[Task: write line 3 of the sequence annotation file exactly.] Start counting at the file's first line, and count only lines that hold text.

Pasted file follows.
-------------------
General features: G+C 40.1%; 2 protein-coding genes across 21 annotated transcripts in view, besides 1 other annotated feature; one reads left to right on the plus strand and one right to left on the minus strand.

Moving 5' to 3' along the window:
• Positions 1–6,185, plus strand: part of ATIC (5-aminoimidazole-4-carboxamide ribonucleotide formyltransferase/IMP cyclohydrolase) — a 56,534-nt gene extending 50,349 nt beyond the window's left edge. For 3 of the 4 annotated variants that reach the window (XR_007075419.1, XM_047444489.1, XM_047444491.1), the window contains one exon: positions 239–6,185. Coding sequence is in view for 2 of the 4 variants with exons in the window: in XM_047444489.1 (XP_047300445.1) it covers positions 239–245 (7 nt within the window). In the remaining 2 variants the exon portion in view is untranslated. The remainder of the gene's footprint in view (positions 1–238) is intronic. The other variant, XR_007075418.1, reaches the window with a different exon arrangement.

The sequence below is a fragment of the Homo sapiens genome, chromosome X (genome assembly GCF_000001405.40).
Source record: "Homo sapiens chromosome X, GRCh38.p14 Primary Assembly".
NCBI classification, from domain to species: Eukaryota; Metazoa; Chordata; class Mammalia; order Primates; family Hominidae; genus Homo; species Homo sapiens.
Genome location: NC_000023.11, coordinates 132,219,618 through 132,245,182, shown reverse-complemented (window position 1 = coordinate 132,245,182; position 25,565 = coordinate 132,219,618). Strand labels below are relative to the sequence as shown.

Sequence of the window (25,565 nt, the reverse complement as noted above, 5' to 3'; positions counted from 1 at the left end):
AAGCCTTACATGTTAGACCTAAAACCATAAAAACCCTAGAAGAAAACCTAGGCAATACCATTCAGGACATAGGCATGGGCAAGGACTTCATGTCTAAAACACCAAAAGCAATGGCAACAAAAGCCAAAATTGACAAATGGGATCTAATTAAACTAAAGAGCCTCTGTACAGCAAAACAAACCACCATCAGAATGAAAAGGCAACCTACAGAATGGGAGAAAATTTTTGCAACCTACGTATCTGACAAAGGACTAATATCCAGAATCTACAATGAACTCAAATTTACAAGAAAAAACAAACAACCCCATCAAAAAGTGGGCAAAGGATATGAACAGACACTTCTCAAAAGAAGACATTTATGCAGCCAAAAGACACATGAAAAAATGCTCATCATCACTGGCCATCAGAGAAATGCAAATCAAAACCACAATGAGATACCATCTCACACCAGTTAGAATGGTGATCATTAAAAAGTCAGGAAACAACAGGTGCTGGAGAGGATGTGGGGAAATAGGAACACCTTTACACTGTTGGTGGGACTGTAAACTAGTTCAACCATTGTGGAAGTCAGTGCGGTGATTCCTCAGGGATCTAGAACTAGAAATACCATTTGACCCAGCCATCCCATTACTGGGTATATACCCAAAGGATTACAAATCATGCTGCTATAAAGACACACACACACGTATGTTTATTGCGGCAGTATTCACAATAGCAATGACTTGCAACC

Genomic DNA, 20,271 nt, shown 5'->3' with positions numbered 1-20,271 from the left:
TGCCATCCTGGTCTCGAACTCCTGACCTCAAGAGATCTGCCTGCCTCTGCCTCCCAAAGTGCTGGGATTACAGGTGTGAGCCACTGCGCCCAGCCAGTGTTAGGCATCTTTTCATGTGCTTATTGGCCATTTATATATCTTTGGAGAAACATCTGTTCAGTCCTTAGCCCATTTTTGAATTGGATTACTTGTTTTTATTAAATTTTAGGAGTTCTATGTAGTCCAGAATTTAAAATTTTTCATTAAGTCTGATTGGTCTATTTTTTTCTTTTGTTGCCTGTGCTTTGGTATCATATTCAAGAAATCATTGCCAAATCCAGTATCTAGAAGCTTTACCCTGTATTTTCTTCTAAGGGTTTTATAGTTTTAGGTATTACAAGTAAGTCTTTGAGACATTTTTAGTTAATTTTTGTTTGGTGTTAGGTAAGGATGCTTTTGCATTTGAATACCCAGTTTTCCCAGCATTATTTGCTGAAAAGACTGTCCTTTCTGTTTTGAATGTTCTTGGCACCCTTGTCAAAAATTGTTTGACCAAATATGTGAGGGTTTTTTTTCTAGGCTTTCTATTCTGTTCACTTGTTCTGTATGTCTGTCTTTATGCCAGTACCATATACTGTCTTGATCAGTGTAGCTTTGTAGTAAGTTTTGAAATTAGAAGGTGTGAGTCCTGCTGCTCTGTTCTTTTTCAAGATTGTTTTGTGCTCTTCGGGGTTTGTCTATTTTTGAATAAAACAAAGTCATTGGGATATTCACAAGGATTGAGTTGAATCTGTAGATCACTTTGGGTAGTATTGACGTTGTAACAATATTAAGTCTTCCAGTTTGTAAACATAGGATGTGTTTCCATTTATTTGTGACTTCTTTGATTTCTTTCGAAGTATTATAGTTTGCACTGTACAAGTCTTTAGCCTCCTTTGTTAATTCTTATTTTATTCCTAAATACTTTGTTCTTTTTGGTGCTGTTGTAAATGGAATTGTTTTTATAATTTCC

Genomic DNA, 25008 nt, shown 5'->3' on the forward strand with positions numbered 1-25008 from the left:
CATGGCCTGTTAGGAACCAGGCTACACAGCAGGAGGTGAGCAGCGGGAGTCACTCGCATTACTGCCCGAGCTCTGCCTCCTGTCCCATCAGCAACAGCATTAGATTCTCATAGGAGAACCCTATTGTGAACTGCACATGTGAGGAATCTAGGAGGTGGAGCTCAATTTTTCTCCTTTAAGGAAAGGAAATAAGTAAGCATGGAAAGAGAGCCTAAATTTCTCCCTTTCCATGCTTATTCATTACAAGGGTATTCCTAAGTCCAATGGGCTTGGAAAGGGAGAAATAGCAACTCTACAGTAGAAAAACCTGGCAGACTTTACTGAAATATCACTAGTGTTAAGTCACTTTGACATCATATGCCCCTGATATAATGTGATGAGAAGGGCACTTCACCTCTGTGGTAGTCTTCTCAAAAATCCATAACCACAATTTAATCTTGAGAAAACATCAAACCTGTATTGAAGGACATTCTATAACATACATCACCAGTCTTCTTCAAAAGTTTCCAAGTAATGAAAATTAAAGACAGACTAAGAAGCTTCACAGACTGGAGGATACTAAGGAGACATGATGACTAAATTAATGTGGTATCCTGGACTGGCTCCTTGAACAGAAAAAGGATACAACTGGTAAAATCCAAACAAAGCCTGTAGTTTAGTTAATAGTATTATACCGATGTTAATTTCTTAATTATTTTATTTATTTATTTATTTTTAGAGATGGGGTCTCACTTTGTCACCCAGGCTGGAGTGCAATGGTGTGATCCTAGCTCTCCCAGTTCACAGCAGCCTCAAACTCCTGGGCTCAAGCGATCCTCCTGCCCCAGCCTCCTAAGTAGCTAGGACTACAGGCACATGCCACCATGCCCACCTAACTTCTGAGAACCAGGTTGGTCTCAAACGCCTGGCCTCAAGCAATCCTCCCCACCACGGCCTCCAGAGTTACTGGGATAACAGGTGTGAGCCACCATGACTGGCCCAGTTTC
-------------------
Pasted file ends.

• Positions 1–6,185, plus strand: part of ATIC (5-aminoimidazole-4-carboxamide ribonucleotide formyltransferase/IMP cyclohydrolase) — a 56,534-nt gene extending 50,349 nt beyond the window's left edge. For 3 of the 4 annotated variants that reach the window (XR_007075419.1, XM_047444489.1, XM_047444491.1), the window contains one exon: positions 239–6,185. Coding sequence is in view for 2 of the 4 variants with exons in the window: in XM_047444489.1 (XP_047300445.1) it covers positions 239–245 (7 nt within the window). In the remaining 2 variants the exon portion in view is untranslated. The remainder of the gene's footprint in view (positions 1–238) is intronic. The other variant, XR_007075418.1, reaches the window with a different exon arrangement.